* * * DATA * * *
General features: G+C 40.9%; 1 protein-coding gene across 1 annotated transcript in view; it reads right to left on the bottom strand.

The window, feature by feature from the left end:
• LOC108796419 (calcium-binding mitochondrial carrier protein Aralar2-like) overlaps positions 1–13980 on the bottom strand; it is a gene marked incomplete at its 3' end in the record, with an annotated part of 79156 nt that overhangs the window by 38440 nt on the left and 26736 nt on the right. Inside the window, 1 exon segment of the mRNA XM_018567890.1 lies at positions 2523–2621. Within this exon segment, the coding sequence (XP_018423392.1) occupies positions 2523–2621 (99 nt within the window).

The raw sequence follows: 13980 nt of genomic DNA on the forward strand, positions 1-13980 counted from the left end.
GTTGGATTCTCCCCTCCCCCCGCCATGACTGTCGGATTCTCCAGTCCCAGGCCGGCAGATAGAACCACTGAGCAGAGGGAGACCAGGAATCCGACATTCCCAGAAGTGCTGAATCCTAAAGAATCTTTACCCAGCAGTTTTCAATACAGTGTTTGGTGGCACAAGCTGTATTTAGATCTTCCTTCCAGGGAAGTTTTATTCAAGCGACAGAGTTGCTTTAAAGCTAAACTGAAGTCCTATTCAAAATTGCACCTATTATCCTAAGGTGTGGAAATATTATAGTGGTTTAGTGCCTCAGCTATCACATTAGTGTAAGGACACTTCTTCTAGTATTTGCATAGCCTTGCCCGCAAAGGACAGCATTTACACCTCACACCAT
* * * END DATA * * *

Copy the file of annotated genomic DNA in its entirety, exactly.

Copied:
General features: G+C 40.9%; 1 protein-coding gene across 1 annotated transcript in view; it reads right to left on the bottom strand.

The window, feature by feature from the left end:
• LOC108796419 (calcium-binding mitochondrial carrier protein Aralar2-like) overlaps positions 1–13980 on the bottom strand; it is a gene marked incomplete at its 3' end in the record, with an annotated part of 79156 nt that overhangs the window by 38440 nt on the left and 26736 nt on the right. Inside the window, 1 exon segment of the mRNA XM_018567890.1 lies at positions 2523–2621. Within this exon segment, the coding sequence (XP_018423392.1) occupies positions 2523–2621 (99 nt within the window).

The raw sequence follows: 13980 nt of genomic DNA on the forward strand, positions 1-13980 counted from the left end.
GTTGGATTCTCCCCTCCCCCCGCCATGACTGTCGGATTCTCCAGTCCCAGGCCGGCAGATAGAACCACTGAGCAGAGGGAGACCAGGAATCCGACATTCCCAGAAGTGCTGAATCCTAAAGAATCTTTACCCAGCAGTTTTCAATACAGTGTTTGGTGGCACAAGCTGTATTTAGATCTTCCTTCCAGGGAAGTTTTATTCAAGCGACAGAGTTGCTTTAAAGCTAAACTGAAGTCCTATTCAAAATTGCACCTATTATCCTAAGGTGTGGAAATATTATAGTGGTTTAGTGCCTCAGCTATCACATTAGTGTAAGGACACTTCTTCTAGTATTTGCATAGCCTTGCCCGCAAAGGACAGCATTTACACCTCACACCAT